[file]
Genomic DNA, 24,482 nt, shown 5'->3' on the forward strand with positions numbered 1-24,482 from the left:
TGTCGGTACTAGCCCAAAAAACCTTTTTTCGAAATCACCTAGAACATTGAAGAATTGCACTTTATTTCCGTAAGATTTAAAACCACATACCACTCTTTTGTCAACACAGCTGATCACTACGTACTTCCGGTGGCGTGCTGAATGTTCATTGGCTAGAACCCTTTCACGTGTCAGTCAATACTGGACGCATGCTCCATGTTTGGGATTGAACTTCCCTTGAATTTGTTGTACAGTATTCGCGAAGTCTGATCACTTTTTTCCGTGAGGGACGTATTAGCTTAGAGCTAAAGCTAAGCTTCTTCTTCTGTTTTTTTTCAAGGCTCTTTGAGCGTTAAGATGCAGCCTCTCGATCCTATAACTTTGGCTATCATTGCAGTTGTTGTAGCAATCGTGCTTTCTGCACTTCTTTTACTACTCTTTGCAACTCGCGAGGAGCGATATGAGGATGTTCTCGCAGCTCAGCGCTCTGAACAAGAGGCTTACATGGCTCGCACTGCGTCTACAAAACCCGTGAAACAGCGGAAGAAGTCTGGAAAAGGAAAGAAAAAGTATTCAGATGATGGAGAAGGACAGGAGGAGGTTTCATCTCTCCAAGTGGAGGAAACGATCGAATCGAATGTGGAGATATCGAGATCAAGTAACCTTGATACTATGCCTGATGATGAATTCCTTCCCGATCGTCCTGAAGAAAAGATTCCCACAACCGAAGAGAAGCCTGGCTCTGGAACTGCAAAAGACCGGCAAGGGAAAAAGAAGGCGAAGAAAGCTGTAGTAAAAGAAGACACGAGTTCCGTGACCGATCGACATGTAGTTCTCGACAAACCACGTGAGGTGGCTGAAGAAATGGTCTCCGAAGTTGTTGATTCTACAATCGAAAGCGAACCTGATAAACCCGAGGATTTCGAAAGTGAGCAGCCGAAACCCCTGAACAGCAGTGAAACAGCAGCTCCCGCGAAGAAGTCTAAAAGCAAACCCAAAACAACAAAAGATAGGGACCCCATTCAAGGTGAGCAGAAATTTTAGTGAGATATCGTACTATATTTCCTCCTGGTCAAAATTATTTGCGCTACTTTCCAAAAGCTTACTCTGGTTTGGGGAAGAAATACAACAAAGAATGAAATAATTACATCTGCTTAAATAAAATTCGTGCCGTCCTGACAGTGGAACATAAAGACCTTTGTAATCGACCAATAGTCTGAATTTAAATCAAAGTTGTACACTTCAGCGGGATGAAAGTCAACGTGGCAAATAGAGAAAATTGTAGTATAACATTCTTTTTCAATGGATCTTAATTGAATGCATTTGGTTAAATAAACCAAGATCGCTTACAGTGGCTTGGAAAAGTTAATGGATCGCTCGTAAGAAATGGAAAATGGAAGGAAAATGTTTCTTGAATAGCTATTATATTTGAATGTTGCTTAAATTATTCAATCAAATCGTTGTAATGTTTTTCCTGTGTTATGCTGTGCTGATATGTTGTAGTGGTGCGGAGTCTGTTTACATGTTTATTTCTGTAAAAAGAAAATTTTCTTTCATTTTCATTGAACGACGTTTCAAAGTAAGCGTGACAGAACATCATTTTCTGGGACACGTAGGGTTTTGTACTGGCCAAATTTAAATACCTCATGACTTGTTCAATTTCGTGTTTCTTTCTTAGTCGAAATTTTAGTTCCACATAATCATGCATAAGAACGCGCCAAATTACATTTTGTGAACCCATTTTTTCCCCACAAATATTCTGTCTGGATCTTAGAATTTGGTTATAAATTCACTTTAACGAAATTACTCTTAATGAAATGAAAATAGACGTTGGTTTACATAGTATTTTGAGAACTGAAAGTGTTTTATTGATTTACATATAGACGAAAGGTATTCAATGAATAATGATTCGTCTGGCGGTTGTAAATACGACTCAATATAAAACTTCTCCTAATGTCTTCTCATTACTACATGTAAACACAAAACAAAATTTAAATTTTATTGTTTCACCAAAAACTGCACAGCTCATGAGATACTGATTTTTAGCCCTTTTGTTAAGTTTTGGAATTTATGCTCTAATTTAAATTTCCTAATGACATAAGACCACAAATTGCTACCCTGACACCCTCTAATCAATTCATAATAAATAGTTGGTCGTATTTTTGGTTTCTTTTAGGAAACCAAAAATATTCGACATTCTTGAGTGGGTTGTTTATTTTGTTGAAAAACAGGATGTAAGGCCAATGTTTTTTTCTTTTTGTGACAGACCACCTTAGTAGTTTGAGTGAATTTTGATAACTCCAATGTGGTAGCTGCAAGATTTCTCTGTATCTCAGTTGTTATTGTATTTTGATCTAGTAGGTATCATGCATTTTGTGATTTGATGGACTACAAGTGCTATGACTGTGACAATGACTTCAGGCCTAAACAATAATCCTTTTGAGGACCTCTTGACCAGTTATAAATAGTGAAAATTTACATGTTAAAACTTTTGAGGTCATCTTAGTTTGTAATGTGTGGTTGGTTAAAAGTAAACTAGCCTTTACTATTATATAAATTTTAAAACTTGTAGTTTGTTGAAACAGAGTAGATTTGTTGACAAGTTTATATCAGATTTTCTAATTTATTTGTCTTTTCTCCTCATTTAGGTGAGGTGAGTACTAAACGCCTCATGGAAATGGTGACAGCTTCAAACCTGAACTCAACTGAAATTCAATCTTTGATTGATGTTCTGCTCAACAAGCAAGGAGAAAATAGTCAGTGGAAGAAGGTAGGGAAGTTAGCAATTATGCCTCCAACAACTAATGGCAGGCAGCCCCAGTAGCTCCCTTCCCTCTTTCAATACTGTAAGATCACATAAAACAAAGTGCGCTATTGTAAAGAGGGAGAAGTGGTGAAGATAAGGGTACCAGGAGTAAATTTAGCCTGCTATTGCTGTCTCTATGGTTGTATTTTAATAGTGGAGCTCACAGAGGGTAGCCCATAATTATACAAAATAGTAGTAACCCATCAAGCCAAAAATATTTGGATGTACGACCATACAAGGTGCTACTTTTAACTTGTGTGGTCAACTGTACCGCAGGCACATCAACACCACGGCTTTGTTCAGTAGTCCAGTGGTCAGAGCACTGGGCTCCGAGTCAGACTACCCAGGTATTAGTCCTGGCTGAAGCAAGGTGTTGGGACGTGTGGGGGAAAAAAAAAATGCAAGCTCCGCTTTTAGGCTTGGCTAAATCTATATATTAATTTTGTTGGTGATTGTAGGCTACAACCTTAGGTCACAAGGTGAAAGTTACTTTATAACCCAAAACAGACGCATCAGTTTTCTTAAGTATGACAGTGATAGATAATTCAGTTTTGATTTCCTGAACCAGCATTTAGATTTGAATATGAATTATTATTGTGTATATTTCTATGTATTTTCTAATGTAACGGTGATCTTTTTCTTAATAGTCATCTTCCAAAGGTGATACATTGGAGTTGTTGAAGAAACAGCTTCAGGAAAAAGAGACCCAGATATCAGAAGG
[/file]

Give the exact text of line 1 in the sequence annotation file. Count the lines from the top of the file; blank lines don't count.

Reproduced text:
Genomic DNA, 24,482 nt, shown 5'->3' on the forward strand with positions numbered 1-24,482 from the left: